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These states will raise the minimum wage in 2022

These states will raise the minimum wage in 2022
Posted at 8:00 AM, Jan 04, 2022
and last updated 2022-01-04 05:01:28-05

The federal minimum wage has not changed since the federal government raised it to $7.25 in 2009. However, states, counties and cities can establish their own minimum wage, and beginning in January 2022, the minimum wage will increase for several states and regions across the nation.

Workers in 20 states received a raise on Jan, 1, 2022. In addition, New York State increased its minimum wage on Dec. 31, 2021. Two of the states, as well as more than 30 local governments, will offer minimum wages of $15 or higher. The two states are California, which raises the minimum state-wide, and New York, which has a $15 minimum wage for fast-food workers and all workers in New York City. 

In some cases, governments like New York’s are increasing pay to get to a $15 per hour threshold in coming years. In others, previously approved legislation, ballot initiatives or automatic cost-of-living adjustments based on inflation have caused the changes. Since January 2014, the effective minimum wage has gone up in 30 states and in Washington, D.C., according to the Economic Policy Institute.

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The increases — ranging from less than a quarter to more than a dollar — will take place in the following states:

  1. Arizona: up 65 cents from $12.15 to  $12.80
  2. California: up $1 from $14 to $15
  3. Colorado: up 24 cents from $12.32 to $12.56
  4. Delaware: up $1.25 from $9.25 to $10.50
  5. Illinois: up $1 from $11 to $12
  6. Maine: up 60 cents from $12.15 to $12.75
  7. Maryland: up 75 cents from $11.75 to $12.50
  8. Massachusetts: up 75 cents from $13.50 to $14.25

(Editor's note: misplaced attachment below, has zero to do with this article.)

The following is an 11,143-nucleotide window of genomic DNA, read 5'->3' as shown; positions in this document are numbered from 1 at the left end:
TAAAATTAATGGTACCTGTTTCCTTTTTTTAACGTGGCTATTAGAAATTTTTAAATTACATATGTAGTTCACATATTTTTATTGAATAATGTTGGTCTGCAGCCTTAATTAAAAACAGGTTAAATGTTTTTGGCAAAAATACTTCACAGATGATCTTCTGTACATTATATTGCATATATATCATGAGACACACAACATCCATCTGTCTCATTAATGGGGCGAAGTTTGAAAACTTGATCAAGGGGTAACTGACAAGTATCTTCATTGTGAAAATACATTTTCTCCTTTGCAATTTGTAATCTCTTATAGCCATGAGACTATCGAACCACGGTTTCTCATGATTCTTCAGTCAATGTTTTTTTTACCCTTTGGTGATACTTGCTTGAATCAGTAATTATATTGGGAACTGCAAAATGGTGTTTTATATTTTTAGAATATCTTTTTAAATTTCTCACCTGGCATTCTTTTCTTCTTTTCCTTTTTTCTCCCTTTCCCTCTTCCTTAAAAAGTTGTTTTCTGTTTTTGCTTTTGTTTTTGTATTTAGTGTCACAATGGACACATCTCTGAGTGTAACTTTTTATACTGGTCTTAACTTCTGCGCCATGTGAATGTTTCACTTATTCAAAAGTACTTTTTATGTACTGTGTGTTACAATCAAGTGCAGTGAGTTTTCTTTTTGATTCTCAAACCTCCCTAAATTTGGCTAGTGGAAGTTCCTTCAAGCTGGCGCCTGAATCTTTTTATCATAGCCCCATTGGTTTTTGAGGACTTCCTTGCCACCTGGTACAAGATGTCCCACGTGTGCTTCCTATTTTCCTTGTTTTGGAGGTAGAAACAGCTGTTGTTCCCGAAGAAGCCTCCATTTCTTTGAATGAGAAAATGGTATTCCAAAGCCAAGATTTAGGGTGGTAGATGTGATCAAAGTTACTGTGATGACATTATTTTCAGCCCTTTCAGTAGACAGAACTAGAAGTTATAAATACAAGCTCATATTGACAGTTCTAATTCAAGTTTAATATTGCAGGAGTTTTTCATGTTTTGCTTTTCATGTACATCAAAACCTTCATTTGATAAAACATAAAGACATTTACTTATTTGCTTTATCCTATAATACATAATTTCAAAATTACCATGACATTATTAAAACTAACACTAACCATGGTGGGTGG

9. Michigan: up 22 cents from $9.65 to $9.87
  10. Minnesota: up 25 cents from $10.08 to $10.33
  11. Missouri: up 85 cents from $10.30 to $11.15
  12. Montana: up 45 cents from $8.75 to $9.20
  13. New Jersey: up $1 from $12 to $13
  14. New Mexico: up $1 from $10.50 to $11.50
  15. New York: up 70 cents from $12.50 to $13.20
  16. Ohio: up 50 cents from $8.80 to $9.30
  17. Rhode Island: up 75 cents from $11.50 to $12.25
  18. South Dakota: up 50 cents from $9.45 to $9.95
  19. Vermont: up 80 cents from $11.75 to $12.55
  20. Virginia: up $1.50 from $9.50 to $11
  21. Washington: up 80 cents from $13.69 to $14.49

Additionally, counties and cities are implementing minimum wage increases. In total, 81 jurisdictions will have a new minimum wage requirement by the end of 2022. Of these, 33 will match or exceed $15 per hour, according to a report from the National Employment Law Project. The counties and cities include places like Chicago; Denver; Minneapolis; Flagstaff, Arizona; and Montgomery County, Maryland.

It is important to note that many states have lower minimum wages for tipped workers. Some also make a distinction between large and small employers. For example, in California, businesses defined as small employers (25 or fewer employees) may pay a $14 minimum wage starting Jan. 1.

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Although President Joe Biden and some progressive Democrats advocated for a $15 federal minimum wage early in 2021, the Senate parliamentarian ruled against the increase in the COVID-19 relief bill. An amendment introduced by Sen. Bernie Sanders in March was shot down as well. However, Biden later used an executive order to raise the minimum wage of federal contract workers to $15 per hour,

Several states have not raised their minimum wage for more than a decade.

“Roughly half of those states are located in the U.S. South, where a majority of Black workers live, and where, not surprisingly, they experience higher levels of poverty and downward economic mobility,” NELP notes.

The following 20 states have not adopted minimum wages above the federal wage:

  1. Alabama
  2. Georgia
  3. Idaho
  4. Indiana
  5. Iowa
  6. Kansas
  7. Kentucky
  8. Louisiana
  9. Mississippi
  10. New Hampshire
  11. North Carolina
  12. North Dakota
  13. Oklahoma
  14. Pennsylvania
  15. South Carolina
  16. Tennessee
  17. Texas
  18. Utah
  19. Wisconsin
  20. Wyoming

In addition, many stores and restaurants are offering higher wages and bonuses to attract more employees, regardless of state and federal minimum wage requirements.

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